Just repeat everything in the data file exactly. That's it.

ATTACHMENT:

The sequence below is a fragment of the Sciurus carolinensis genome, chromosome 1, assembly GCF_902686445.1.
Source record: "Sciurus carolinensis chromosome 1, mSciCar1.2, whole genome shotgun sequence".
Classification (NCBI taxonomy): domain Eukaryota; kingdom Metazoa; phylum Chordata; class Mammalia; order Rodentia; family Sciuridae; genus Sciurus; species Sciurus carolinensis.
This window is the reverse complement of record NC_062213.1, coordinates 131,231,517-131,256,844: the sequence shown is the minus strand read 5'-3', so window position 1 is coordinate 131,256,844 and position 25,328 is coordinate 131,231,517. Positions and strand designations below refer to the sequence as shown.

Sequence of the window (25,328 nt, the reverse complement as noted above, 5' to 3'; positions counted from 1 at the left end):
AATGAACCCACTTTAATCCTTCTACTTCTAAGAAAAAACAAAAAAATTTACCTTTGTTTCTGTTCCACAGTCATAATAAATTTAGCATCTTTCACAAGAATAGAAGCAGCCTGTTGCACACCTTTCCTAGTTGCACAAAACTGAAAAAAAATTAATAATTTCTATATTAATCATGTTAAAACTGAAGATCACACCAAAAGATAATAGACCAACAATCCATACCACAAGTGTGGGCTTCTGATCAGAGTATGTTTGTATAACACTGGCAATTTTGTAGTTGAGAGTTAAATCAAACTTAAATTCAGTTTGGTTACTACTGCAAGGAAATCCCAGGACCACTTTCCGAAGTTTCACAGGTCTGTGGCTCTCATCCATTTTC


The sequence below is a fragment of the Sciurus carolinensis genome, chromosome 1, assembly GCF_902686445.1.
Source record: "Sciurus carolinensis chromosome 1, mSciCar1.2, whole genome shotgun sequence".
Classification (NCBI taxonomy): domain Eukaryota; kingdom Metazoa; phylum Chordata; class Mammalia; order Rodentia; family Sciuridae; genus Sciurus; species Sciurus carolinensis.
This window is the reverse complement of record NC_062213.1, coordinates 131,231,517-131,256,844: the sequence shown is the minus strand read 5'-3', so window position 1 is coordinate 131,256,844 and position 25,328 is coordinate 131,231,517. Positions and strand designations below refer to the sequence as shown.

Sequence of the window (25,328 nt, the reverse complement as noted above, 5' to 3'; positions counted from 1 at the left end):
AATGAACCCACTTTAATCCTTCTACTTCTAAGAAAAAACAAAAAAATTTACCTTTGTTTCTGTTCCACAGTCATAATAAATTTAGCATCTTTCACAAGAATAGAAGCAGCCTGTTGCACACCTTTCCTAGTTGCACAAAACTGAAAAAAAATTAATAATTTCTATATTAATCATGTTAAAACTGAAGATCACACCAAAAGATAATAGACCAACAATCCATACCACAAGTGTGGGCTTCTGATCAGAGTATGTTTGTATAACACTGGCAATTTTGTAGTTGAGAGTTAAATCAAACTTAAATTCAGTTTGGTTACTACTGCAAGGAAATCCCAGGACCACTTTCCGAAGTTTCACAGGTCTGTGGCTCTCATCCATTTTC